On March 26, the renowned abstract painter Chu Teh-Chun died in Paris at the age of 93. Following closely after the passing of his friend and fellow proponent of the Chinese Modernist movement Zao Wou-ki (1920–2013), last year, as well as Wu Guangzhong in 2010, Chu’s death marks the end of generation of Chinese painters living in Europe whose works provided distinct cross-cultural perspectives.
Born in 1920 in Baitu Zhen, Anhui Province, China, Chu trained at Hangzhou’s School of Fine Arts under the direction of Lin Fengmian, the father of modern Chinese art who espoused a synthesis of Eastern and Western styles. At the onset of the Sino-Japanese war of 1937, Chu was forced to relocate to the University of Nanking, where he was offered a teaching position upon his graduation in 1942. In 1949, he moved to Taipei to take up a professorship at the School of Industry before joining the National Taiwan Normal University to teach painting in the Western style. In 1955, Chu moved to Paris where he would spend the rest of his life. It was there that the artist encountered the evocative realms of abstraction that would come to characterize his oeuvre.
It was after attending an exhibition of Nicolas de Staël’s highly abstract landscape paintings in thick impasto that Chu was inspired to abandon figurative painting. Adopting instead a unique vocabulary of bold reams of color, often reminiscent of Chinese calligraphy strokes, in oil paint, watercolor and Chinese ink, his new works met with immediate praise. That same year Chu was honored with the Silver Medal at the Salon of French Artists.
In 1964, an exhibition of his work at the International Art Exhibition at the Carnegie Museum of Art in Pittsburgh propelled Chu into the ranks of international artists. Today his work graces the permanent collections of over 50 museums worldwide and has been exhibited in both private and public institutions throughout Europe, America and Asia. In 2005, a major exhibition was held at the Fine Arts Museum in Shanghai, while The National Art Museum of China in Beijing organized a further important retrospective in 2010.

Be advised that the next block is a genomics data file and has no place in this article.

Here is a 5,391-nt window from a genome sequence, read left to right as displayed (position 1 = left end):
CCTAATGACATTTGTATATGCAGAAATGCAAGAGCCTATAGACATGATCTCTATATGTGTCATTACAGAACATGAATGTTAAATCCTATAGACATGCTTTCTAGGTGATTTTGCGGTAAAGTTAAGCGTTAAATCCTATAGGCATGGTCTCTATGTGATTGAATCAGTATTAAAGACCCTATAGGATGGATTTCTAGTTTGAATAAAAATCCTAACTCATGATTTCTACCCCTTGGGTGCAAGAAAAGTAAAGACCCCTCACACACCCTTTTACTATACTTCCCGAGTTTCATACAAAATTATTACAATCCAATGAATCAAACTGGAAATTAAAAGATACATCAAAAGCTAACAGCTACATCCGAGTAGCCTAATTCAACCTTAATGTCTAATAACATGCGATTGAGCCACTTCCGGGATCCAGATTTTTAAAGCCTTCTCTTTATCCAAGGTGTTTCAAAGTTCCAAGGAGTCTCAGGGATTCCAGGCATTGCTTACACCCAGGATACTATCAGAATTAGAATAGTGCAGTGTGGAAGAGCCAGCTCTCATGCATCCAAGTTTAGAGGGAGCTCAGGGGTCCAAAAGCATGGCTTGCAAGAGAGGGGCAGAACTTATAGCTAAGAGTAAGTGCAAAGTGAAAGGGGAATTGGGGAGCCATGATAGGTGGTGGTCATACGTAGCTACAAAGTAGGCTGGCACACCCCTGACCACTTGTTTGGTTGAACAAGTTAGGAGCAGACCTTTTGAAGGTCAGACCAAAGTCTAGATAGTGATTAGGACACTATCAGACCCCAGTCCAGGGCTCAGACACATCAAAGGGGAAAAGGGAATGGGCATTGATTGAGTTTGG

Chu was one of a generation of Chinese artists who, due to the tense political situation in their country, found living abroad more suitable for their artistic expression. Though the majority of their works were produced in the West, they are credited with making some of the most important contributions to Chinese modern art. Combining Western abstraction with Eastern sensibilities, and infusing it with their own views on identity and belonging, Chu and others forged important cross-cultural alliances and generated new models of understanding at a time when notions of home and nation were increasingly in flux.
Ming Lin is assistant editor at ArtAsiaPacific.